Florida expands so-called “don’t say gay” ban through 12th grade in public schools – Orlando Sentinel

Goff Justice announces a $20 million expansion of nursing education programs

The state Board of Education ruled on Wednesday that virtually all public school teachers in Florida are prohibited from providing instruction in classrooms about sexual orientation or gender identity.

The board voted unanimously to rule expanding the state’s controversial Parental Rights in Education Act of 2022, which has been dubbed “Don’t Say Gay” by critics arguing that it wrongly silences all references to LGBTQ people at the school.

The newly amended rule, which was approved at a board meeting in Tallahassee, states that teachers in grades four through twelve “must not intentionally provide instruction in the classroom” about sexual orientation or gender identity unless state standards “expressly require it.” Like a health education class.

The 2022 law prohibited such education in kindergarten through third grade. Republican lawmakers this year are moving a bill that would ban subjects through the eighth grade.

Under the new law, teachers who violate the ban could face suspension or revocation of their teaching licenses.

The seven-member board — most of which are made up of Gov. Ron DeSantis appointees — also voted to remove four required subjects from state standards for high school psychology classes, saying those subjects also violated the 2022 law.

All of these criteria dealt with sexual orientation or gender identity.

One omitted criteria, for example, said, “Discuss psychological research for the examination of gender identity.” Her surrogate says, “Discuss psychological research that examines gender similarities and differences and the impact of gender discrimination,” according to two versions of the Sunshine State Standards for Social Studies, one adopted in 2021 and one adopted Wednesday.

More than 25 people spoke at the meeting, many denounced it as obnoxious and homophobic, but others praised it as an attempt to keep inappropriate topics out of classrooms.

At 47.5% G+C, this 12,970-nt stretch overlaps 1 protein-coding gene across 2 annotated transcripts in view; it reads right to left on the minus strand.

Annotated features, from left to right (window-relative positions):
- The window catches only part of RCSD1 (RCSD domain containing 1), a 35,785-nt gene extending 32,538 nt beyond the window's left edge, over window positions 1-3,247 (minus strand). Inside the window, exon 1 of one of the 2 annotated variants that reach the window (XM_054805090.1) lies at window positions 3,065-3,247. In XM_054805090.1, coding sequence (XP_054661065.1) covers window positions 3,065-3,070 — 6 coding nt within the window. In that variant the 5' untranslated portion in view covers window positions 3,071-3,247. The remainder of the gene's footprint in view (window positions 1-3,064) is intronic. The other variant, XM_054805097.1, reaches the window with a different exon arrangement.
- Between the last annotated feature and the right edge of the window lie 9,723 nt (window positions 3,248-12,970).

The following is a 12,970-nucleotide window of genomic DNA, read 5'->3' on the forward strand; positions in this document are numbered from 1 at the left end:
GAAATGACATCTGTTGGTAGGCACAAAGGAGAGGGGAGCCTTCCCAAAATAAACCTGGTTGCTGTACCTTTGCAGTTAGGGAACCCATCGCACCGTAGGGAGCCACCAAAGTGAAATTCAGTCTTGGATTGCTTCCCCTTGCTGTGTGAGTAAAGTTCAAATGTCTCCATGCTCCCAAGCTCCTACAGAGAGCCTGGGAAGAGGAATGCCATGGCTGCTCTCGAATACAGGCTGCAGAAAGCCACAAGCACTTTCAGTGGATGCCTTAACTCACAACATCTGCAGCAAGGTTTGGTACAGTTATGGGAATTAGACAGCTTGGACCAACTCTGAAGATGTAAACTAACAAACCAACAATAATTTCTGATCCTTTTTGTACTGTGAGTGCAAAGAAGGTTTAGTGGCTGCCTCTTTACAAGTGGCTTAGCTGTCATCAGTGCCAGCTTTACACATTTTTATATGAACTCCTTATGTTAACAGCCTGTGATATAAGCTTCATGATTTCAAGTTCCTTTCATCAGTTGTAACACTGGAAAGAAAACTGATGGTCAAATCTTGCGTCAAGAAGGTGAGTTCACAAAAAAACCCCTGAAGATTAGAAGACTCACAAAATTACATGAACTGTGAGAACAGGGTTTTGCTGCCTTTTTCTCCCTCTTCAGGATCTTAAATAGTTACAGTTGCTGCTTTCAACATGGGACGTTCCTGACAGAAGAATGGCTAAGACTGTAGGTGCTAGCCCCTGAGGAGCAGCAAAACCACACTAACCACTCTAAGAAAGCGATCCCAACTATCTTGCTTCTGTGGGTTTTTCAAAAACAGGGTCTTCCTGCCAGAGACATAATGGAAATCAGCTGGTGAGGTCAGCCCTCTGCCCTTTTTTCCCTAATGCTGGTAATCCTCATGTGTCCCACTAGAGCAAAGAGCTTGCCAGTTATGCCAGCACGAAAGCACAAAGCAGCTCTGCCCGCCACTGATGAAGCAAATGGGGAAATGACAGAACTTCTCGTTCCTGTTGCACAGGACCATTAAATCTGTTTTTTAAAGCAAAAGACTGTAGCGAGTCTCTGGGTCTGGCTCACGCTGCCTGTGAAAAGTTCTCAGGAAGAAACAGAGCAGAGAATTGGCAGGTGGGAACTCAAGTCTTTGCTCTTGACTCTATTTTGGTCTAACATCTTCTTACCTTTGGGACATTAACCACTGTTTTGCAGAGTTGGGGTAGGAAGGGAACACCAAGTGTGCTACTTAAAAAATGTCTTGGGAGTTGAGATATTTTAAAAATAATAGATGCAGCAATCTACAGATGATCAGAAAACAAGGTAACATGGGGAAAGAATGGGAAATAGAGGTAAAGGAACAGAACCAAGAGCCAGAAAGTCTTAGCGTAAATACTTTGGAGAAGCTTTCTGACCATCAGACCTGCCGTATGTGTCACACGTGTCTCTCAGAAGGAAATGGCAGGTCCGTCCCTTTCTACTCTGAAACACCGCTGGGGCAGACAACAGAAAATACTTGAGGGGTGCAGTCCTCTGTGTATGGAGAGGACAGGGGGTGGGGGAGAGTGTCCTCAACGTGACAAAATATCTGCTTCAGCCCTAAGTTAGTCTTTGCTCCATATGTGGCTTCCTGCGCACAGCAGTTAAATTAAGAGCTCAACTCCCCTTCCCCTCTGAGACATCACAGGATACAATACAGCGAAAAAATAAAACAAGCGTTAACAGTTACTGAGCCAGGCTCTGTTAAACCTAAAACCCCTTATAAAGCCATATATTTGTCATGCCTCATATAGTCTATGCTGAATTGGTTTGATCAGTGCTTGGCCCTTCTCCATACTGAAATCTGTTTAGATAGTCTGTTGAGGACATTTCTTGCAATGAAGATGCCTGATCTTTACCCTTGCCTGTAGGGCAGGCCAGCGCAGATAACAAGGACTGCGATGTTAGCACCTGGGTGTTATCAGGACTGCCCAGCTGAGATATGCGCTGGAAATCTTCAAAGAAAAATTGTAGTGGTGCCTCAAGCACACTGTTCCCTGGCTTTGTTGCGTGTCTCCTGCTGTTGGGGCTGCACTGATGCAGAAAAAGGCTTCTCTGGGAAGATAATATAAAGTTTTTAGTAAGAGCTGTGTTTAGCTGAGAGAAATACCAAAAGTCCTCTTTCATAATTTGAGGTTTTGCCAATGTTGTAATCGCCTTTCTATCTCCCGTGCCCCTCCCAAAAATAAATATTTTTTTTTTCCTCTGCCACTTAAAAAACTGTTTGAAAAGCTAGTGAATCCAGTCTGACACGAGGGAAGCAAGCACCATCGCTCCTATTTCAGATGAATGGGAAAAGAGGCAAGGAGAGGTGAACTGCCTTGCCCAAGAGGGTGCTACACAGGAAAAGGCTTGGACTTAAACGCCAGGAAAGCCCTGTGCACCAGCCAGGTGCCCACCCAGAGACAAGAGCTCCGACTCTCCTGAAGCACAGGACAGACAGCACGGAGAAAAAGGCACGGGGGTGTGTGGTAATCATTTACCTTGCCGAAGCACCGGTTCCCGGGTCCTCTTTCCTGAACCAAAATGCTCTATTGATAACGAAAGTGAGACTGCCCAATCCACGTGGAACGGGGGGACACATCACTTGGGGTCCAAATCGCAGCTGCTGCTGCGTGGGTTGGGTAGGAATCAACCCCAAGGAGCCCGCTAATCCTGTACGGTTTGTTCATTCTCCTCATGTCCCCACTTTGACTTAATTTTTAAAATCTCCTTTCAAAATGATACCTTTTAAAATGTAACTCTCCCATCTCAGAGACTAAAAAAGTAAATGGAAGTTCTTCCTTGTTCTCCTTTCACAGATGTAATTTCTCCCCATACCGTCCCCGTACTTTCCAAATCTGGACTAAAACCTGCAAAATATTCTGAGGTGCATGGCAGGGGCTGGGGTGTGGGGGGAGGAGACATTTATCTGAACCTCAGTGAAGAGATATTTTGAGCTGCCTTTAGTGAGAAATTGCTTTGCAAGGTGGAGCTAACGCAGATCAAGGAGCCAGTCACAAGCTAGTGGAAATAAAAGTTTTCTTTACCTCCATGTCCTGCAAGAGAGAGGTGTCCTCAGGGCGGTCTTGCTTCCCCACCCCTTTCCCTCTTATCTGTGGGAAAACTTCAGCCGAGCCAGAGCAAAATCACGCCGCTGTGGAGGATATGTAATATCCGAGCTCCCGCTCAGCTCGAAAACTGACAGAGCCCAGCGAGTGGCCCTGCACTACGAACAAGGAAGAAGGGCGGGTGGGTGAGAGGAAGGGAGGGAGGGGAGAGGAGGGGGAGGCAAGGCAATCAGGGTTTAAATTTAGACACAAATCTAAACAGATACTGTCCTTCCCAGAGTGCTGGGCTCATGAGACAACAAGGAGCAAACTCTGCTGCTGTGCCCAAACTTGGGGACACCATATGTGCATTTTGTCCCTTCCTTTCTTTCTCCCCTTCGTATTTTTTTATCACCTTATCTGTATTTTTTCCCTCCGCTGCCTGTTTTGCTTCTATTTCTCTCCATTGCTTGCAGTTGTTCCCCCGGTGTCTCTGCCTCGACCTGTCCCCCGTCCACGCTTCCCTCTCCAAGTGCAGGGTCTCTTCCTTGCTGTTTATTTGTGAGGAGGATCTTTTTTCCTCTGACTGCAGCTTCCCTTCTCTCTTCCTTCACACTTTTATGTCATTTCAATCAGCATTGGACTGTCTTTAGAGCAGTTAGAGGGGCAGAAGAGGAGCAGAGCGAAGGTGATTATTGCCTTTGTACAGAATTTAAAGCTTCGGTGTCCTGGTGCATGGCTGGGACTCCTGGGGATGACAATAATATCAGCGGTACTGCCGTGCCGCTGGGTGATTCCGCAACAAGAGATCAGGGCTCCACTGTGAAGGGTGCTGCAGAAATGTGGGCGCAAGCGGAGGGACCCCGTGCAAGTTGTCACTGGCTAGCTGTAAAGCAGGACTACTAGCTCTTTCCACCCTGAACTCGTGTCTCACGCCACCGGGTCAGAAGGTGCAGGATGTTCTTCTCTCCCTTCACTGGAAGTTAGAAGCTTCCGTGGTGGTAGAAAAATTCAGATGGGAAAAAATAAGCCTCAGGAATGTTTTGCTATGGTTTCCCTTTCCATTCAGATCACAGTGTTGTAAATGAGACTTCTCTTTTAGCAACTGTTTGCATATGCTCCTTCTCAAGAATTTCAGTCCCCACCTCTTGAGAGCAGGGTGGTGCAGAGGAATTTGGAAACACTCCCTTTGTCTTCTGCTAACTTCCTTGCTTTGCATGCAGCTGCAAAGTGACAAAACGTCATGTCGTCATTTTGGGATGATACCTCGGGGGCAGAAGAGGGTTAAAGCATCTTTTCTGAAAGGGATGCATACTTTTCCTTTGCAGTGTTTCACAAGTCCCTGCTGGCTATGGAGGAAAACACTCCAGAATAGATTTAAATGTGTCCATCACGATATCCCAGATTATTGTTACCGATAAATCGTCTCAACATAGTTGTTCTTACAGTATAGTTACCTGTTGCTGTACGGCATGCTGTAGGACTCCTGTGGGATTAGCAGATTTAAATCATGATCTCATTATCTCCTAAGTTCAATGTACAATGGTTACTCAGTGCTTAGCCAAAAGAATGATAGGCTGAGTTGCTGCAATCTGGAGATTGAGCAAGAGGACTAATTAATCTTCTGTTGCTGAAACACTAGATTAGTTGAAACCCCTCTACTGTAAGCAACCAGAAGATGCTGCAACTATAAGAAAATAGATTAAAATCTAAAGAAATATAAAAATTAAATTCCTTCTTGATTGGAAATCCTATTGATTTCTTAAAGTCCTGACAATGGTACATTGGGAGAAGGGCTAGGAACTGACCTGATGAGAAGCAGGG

Education Commissioner Manny Diaz said the rule makes it clear that teachers should focus on the state’s academic standards and not aim to harm specific students. “They will not be ostracized,” he said at the meeting.

But Diaz tweeted last month a more political explanation for the rule changes. “Students should spend their time at school learning core academic subjects, and not be fed sexist and extreme sexual ideology,” he wrote on Twitter. “In Florida, we preserve the right of children to be children.”

Critics of the law and the law say it unfairly attacks LGBT people by suggesting that they aim to sexualize children and make it difficult for teachers who want to admit LGBTQ students or those who live in families with same-sex parents.

Joe Saunders of Equality Florida, the largest LGBTQ civil rights group in the state, said the new rule “expanded the impact of this terrible law” and was “nurturing fear” among students and teachers.

Since the law was passed, Miami-Dade County School Board The Orange County School District refused to recognize October as LGBTQ History Month, required K-3 teachers to remove any rainbow-themed “Safe Space” posters in their classrooms, and districts across the state removed books from their college campuses.

Earlier this school year, the Lake County School District cited the law when it snatched up the picture book “And Tango Makes Three,” a picture book based on the true story of two male penguins at the Central Park Zoo who incubate it and then feed and protect the chick when it hatches.

This is a developing story. Check back for updates.

[email protected]



Breaking news

as it happens

Be the first to know with email alerts about important breaking stories from the Orlando Sentinel newsroom.

[email protected]